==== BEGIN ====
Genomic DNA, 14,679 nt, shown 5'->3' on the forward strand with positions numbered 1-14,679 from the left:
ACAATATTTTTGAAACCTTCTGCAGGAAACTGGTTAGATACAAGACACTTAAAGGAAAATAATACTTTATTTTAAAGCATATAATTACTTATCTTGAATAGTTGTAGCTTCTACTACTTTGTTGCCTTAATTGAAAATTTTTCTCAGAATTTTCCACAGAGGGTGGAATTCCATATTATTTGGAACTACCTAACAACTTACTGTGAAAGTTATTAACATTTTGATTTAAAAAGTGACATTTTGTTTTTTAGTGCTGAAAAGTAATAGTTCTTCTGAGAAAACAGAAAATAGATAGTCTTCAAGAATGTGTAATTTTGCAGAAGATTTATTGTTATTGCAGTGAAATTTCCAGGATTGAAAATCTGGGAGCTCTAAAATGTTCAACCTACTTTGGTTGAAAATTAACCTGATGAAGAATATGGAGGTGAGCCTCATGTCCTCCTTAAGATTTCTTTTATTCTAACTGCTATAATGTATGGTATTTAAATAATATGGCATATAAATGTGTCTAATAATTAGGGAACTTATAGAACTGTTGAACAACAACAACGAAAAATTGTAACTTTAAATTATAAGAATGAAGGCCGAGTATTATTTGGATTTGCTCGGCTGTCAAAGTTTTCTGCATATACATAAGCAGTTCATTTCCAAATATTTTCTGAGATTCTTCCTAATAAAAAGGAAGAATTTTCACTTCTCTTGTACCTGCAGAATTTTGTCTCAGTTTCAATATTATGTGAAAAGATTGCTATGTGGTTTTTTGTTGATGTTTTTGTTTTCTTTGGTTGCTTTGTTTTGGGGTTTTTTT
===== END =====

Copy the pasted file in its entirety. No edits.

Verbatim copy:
Genomic DNA, 14,679 nt, shown 5'->3' on the forward strand with positions numbered 1-14,679 from the left:
ACAATATTTTTGAAACCTTCTGCAGGAAACTGGTTAGATACAAGACACTTAAAGGAAAATAATACTTTATTTTAAAGCATATAATTACTTATCTTGAATAGTTGTAGCTTCTACTACTTTGTTGCCTTAATTGAAAATTTTTCTCAGAATTTTCCACAGAGGGTGGAATTCCATATTATTTGGAACTACCTAACAACTTACTGTGAAAGTTATTAACATTTTGATTTAAAAAGTGACATTTTGTTTTTTAGTGCTGAAAAGTAATAGTTCTTCTGAGAAAACAGAAAATAGATAGTCTTCAAGAATGTGTAATTTTGCAGAAGATTTATTGTTATTGCAGTGAAATTTCCAGGATTGAAAATCTGGGAGCTCTAAAATGTTCAACCTACTTTGGTTGAAAATTAACCTGATGAAGAATATGGAGGTGAGCCTCATGTCCTCCTTAAGATTTCTTTTATTCTAACTGCTATAATGTATGGTATTTAAATAATATGGCATATAAATGTGTCTAATAATTAGGGAACTTATAGAACTGTTGAACAACAACAACGAAAAATTGTAACTTTAAATTATAAGAATGAAGGCCGAGTATTATTTGGATTTGCTCGGCTGTCAAAGTTTTCTGCATATACATAAGCAGTTCATTTCCAAATATTTTCTGAGATTCTTCCTAATAAAAAGGAAGAATTTTCACTTCTCTTGTACCTGCAGAATTTTGTCTCAGTTTCAATATTATGTGAAAAGATTGCTATGTGGTTTTTTGTTGATGTTTTTGTTTTCTTTGGTTGCTTTGTTTTGGGGTTTTTTT